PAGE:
Tennis Fix SystemTM Features
The typical practice court is choke-full of endless forehands, mindless backhands, and pointless grinding. Getting better at tennis isn’t hard when you follow a proven system
The Complete Tennis Fix System™
Win more matches in 9 steps
Getting better at tennis and winning more matches is hard. There’s always the latest and greatest gadgets to try, a new drill to master, or budding trends to hop on quickly.
The Tennis Fix philosophy is that learning tennis is a system.
It’s not a series of tactics you approach willy-nilly. It’s not a group lesson here, match play there, a private lesson every once in a while. The kind of improvement that gets real results is driven by a process that is constantly refined.
Here’s what the program includes:
- Complete training and development system – Tennis Fix System™
- Access to full online training portal
- A proven system that evolves as you improve
- Tools, templates, video, and other resources
- No more guesswork or wondering what you should be doing to get better and win more matches
Learn about the 9 steps any tennis player must take to improve and win more matches!
Introduction to running tennis plays that cater to your strengths, attack your opponent’s weaknesses, and help you avoid making so many mistakes. Here, we teach things like: “Sword & Shield”, Roger Federer’s imaginary line rule, when and why to hit inside & outside groundstrokes, when you should change the direction of the ball, and much more.
We spend hours and hours on the court practicing forehands and backhands so we can get better at rallying from the baseline. Analytics prove that rallying is a proven failed strategy. Everybody can grind and dig a trench running side-to-side. Make rallying part of your game – not your entire game. To find the winner of a match don’t look for the most winners; look for the least errors.
Making your opponent uncomfortable is the bottom line. There are eight ways to force an error. The first four have to do with the court; five and six deal with the ball; seven is about you, and eight is about rushing your opponent.
Everyone has a weakness. Cutting the baseline up into A B C D locations is the best way to find your opponent’s strengths and weaknesses from the baseline. The natural angles of the game will also be covered.
7 Shot Tennis™ is the best approach to visualizing and remembering what happens during tennis points and for analyzing how to improve your game using that information. As a game plan for player development, we’ll focus on purposeful and deliberate practice.
Data proves that points in tennis are a lot shorter than we think. Your ability to win these (shorter) points gives you the greatest chance to win matches. Here, we uncover the primary and secondary patterns of play best suited to your game.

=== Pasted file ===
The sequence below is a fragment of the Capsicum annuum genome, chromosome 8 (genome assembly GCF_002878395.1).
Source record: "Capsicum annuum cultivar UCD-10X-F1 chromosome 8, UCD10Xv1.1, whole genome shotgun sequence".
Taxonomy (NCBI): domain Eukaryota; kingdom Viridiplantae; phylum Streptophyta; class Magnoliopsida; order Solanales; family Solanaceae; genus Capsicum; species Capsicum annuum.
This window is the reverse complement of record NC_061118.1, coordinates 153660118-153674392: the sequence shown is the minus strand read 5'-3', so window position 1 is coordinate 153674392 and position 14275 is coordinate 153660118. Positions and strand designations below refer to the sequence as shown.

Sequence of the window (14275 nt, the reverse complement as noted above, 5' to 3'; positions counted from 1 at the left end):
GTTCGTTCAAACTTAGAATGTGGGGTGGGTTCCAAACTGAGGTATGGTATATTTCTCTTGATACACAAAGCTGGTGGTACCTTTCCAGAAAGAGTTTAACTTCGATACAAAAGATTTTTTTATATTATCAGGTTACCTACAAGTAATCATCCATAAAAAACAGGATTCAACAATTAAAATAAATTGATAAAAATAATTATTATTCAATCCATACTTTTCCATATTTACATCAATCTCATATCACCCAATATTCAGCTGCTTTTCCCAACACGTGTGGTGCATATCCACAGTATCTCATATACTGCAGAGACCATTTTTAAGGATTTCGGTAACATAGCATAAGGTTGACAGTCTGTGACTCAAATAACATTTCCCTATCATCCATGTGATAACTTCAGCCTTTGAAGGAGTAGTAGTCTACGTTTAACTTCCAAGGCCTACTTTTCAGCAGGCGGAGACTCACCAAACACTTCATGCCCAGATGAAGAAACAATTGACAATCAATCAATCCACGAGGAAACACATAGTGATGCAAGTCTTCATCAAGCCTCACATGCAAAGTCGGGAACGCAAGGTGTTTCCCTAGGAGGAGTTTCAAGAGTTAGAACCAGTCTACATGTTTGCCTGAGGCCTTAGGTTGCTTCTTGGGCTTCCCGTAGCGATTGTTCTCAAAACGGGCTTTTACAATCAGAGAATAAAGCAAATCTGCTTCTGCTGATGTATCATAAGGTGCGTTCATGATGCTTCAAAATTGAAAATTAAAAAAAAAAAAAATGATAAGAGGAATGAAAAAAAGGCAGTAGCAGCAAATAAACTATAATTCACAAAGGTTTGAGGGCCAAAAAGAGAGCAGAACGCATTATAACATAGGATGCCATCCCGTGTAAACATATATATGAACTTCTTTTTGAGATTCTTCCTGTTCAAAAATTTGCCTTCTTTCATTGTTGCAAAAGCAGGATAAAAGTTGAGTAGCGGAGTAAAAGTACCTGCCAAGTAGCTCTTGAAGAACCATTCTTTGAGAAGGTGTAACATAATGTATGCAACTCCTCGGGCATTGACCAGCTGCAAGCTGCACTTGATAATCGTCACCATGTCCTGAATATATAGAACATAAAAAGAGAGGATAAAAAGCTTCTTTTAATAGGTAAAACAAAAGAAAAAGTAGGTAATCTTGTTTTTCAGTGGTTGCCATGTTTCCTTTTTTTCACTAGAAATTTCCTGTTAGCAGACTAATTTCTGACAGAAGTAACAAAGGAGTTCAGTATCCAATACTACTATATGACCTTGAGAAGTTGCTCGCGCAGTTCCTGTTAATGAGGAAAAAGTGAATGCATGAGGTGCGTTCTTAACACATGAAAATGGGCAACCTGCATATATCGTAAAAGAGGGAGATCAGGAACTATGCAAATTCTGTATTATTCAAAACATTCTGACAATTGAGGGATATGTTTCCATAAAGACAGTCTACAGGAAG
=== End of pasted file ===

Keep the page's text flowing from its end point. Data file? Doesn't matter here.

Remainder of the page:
How you hit a ball matters, but where you hit the ball matters more. Match analytics confirms that the player who plays on, around, or inside the baseline is at an advantage over their deeper-playing opponent. Here we dig into “climbing the ladder” – the ability to take continuous small steps forward to improve court position up to and inside the baseline.
Different strategies based on the point score in a game. How important is it to win the first point of the game? What are the best patterns to play to run at love-all or breakpoint? What’s the most important score line within a game? We’ll also dig into the percentages of winning games based on certain scorelines.
We cut the services boxes into eight equal areas, starting with the deuce court out wide and moving left across the court. A common serve location language allows us to be on the same page when learning primary and secondary serve plays.
Serving to the opponent’s forehand or backhand is predicated on 8 serve factors used as “filters” to make smarter decisions with serve locations.
Match analytics tells us that there’s about a 50/50 chance of servers still holding even when down 15-40. Even when you’re down 0-40, remember, you’re the one hitting the serve – arguably the biggest weapon in the game.
Arguably, the biggest weapon we have. It’s not practiced nearly enough. Can you get 6 out of 10 first serves in when and where you need it? We dive into why power and location are both critical and how to practice 1st serves with focus and intention.
You’re only as good as your 2nd serve. Do you practice it with focus and intention? We’ll dive into why it’s so important and teach you how to use it as a weapon.
The serve should be thought of as a multi-faceted weapon that can deliver an ace, force a return error, or develop into a tactic called Serve + 1 – where the serve and the first shot after the serve are considered one unit. We teach Serve +1 plays for both 1st and 2nd serves.
When you see the data behind serve and volley, you’ll wonder why we don’t see it more in tennis. Serve and volleying can make your opponent uncomfortable and get them out of their rhythm. Reason enough to investigate.
Did you know your percentage of winning a point skyrocket returning 2nd serves vs. 1st serves? We address the #1 thing you should start doing with your returns, and the best place to hit them. We teach Return +1 (where the return and the first shot after the return are considered one unit) plays for both 1st and 2nd serve returns.
We also dig into:
- Return Situations
- Returning 1st Serves
- Returning 2nd Serves
- Break Points
- Return Approach
- Return Winner
We continue to build your tennis play book with patterns the most successful players in the world use. Learn and run to win more matches!
See a few of them below:
- The C+
- Backhand Cage
- The 2-1
- The 3-1
- The 3-A
- Ankle Breaker
- The Swiss Watch
- Rip & Charge